The minecraft project: predictors for academic success and 21st century skills gamers are learning through video game experiences




Hewett, Katherine Joan Evelyn


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Video games are more than just entertainment. In fact, video games like Minecraft develop “Four Cs” skills in young gamers. These 21st century skills include critical thinking, creativity, communication, and collaboration (National Education Association, 2010) and are considered essential skills for future employment by workforce executives (Sardone & Delvin-Scherer, 2010). This study explores predictors of academic success and the 21st century skills gamers are learning through video game experiences.

This sequential mixed model study analyzed descriptive data to explore the video game experiences of 3D Modeling and Animation students enrolled at a South Texas area high school. The study analyzed data collected from 66 quantitative subjects and 4 qualitative participants. Three classes engaged in four weeks of gameplay to complete a modeling project in Minecraft. Data was collected during both phases of the project study through survey and case study methods.

The findings revealed that the Group Project Grades were heavily skewed indicating a significance that prior gaming experience affected the students’ academic performance. The significance was supported by the unexpected high frequency of perfect scores (65%) and the high concentration of experienced gamers. Over half (54%) reported to have played video games for over 10 years. It was also noted that gender was statistically significant with Class Rank. Females had higher class ranks overall then the males. The qualitative data analysis led to the development of five major findings: 1.) The Strategist: Accomplishing the Mission, 2.) The Creator: The Art of Gameplay, 3.) The Communicator: Building Relationships and Communities, 4.) The Hero: To Be the Hero of a Great Adventure, and 5.) I am an “Elite”: A Digital Native. These major findings represent trends of the gaming phenomenon, gamer traits, and 21st century skills learned through playing video games.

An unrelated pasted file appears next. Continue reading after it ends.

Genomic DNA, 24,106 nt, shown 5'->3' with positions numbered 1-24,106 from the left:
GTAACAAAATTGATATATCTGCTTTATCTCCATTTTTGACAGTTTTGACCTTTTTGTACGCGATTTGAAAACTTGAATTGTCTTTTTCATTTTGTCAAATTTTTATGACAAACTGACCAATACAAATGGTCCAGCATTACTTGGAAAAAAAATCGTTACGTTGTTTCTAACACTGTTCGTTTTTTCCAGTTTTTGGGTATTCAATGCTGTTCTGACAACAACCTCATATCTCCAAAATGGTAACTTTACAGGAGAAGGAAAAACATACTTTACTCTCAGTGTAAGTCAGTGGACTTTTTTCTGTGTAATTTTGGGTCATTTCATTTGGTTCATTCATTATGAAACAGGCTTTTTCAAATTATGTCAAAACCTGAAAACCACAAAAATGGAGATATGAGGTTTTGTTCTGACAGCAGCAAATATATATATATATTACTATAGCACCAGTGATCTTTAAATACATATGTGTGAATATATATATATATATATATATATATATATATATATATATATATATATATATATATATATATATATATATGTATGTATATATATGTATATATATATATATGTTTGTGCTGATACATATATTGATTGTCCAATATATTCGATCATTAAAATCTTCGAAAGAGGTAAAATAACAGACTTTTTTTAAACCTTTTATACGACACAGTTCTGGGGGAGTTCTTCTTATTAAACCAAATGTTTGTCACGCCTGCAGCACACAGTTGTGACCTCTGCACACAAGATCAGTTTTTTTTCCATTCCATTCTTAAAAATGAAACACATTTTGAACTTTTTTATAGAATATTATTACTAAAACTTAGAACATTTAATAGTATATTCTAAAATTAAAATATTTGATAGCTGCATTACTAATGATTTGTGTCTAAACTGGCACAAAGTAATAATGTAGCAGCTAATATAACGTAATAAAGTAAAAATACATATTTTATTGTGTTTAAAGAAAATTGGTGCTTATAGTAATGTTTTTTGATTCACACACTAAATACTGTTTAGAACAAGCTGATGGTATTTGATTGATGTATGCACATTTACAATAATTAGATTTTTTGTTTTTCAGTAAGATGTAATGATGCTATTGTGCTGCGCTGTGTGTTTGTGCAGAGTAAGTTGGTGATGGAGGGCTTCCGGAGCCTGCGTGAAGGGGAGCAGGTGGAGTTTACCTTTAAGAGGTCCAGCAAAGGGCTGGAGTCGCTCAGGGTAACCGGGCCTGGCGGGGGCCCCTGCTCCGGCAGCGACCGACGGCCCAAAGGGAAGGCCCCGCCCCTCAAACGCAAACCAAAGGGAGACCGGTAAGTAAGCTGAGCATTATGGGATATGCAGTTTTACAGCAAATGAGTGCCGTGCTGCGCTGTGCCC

The findings for this study have implications on teachers’ perspectives and attitudes toward video game integration. Recommendations for future research include a longitudinal study with the four participants to provide a better understanding of applied 21st century skills over time, a content analysis of various video games, and a mixed model study exploring the reading habits, literacy skills, and genre interests of gamers.


A dissertation Submitted in Partial Fulfillment of the Requirements for the Degree of DOCTOR OF PHILOSOPHY in CURRICULUM AND INSTRUCTION from Texas A&M University-Corpus Christi in Corpus Christi, Texas.


21st century skills, creativity, game literacy, innovation, minecraft, video games



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